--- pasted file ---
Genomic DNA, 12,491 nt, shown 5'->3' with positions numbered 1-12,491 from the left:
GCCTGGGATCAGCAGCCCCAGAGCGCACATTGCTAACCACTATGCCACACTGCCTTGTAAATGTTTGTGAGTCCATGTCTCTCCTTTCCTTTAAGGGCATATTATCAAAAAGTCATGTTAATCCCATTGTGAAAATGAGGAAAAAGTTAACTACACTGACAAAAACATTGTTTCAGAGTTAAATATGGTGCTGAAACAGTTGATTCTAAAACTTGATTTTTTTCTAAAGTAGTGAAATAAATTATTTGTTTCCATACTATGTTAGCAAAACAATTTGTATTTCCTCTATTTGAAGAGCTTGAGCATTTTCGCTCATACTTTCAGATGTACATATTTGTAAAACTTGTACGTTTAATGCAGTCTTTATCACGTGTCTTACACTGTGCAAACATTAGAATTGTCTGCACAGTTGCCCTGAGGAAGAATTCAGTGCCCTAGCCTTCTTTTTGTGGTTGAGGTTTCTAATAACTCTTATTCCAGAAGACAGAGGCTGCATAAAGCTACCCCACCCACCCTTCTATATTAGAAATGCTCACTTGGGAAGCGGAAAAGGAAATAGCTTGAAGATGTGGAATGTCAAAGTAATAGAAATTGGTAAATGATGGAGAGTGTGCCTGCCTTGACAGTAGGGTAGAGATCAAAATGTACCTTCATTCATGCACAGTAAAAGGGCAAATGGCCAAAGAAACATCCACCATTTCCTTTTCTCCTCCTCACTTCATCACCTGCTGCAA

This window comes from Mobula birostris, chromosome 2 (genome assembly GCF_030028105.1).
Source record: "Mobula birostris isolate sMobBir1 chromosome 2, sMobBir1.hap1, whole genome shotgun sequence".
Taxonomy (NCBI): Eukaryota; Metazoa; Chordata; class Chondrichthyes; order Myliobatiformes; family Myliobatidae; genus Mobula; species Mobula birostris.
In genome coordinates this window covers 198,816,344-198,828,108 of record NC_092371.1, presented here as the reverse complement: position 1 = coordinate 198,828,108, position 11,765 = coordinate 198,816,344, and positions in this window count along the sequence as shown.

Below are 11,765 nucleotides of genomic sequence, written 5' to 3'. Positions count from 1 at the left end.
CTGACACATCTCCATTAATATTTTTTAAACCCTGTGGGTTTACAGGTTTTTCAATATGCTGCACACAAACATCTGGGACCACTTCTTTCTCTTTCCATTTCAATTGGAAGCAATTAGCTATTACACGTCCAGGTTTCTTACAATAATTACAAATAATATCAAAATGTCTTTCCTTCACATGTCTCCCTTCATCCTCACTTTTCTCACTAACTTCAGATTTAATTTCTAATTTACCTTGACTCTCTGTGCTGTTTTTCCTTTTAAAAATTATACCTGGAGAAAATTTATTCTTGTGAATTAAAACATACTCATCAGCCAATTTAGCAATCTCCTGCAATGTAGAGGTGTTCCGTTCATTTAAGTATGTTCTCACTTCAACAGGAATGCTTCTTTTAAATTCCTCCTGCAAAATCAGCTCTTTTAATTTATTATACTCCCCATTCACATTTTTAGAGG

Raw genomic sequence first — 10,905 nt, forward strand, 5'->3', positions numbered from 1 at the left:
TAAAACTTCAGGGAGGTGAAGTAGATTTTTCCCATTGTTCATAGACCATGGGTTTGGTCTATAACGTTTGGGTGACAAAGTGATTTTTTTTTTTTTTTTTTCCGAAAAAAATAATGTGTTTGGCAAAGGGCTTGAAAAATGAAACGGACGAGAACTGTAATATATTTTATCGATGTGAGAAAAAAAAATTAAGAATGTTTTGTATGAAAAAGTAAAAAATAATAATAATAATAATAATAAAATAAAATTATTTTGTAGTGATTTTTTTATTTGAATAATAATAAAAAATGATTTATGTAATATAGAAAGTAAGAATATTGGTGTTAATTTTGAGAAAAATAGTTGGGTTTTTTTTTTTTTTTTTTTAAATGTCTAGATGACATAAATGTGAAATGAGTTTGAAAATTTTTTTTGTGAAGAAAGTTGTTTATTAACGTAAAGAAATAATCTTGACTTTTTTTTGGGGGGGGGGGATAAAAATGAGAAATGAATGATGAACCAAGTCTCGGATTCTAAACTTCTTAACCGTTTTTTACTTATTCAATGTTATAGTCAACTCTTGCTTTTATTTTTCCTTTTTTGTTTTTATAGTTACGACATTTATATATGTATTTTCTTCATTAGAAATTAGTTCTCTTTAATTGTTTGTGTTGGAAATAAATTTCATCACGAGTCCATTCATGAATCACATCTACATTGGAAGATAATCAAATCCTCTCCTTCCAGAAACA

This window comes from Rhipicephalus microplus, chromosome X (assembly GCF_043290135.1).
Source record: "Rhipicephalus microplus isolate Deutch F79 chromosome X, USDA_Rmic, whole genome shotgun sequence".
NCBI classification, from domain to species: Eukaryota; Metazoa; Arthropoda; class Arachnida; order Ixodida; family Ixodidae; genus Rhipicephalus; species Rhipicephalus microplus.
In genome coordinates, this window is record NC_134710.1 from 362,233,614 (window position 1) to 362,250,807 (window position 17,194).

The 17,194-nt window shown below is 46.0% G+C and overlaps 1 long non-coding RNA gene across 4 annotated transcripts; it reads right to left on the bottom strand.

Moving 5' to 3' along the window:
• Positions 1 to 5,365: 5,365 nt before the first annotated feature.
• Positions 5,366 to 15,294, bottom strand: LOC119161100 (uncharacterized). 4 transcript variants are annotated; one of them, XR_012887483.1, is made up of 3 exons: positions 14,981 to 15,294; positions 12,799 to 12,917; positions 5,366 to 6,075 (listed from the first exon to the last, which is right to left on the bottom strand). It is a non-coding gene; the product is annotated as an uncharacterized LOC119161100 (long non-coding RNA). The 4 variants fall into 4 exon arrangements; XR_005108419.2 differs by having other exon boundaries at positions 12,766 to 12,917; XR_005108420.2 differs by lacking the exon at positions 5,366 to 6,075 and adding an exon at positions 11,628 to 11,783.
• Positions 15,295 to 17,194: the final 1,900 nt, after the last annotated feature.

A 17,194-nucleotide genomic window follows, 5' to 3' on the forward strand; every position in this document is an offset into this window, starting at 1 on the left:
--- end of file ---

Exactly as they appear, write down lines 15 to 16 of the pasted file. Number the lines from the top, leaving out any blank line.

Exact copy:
The 17,194-nt window shown below is 46.0% G+C and overlaps 1 long non-coding RNA gene across 4 annotated transcripts; it reads right to left on the bottom strand.

Moving 5' to 3' along the window: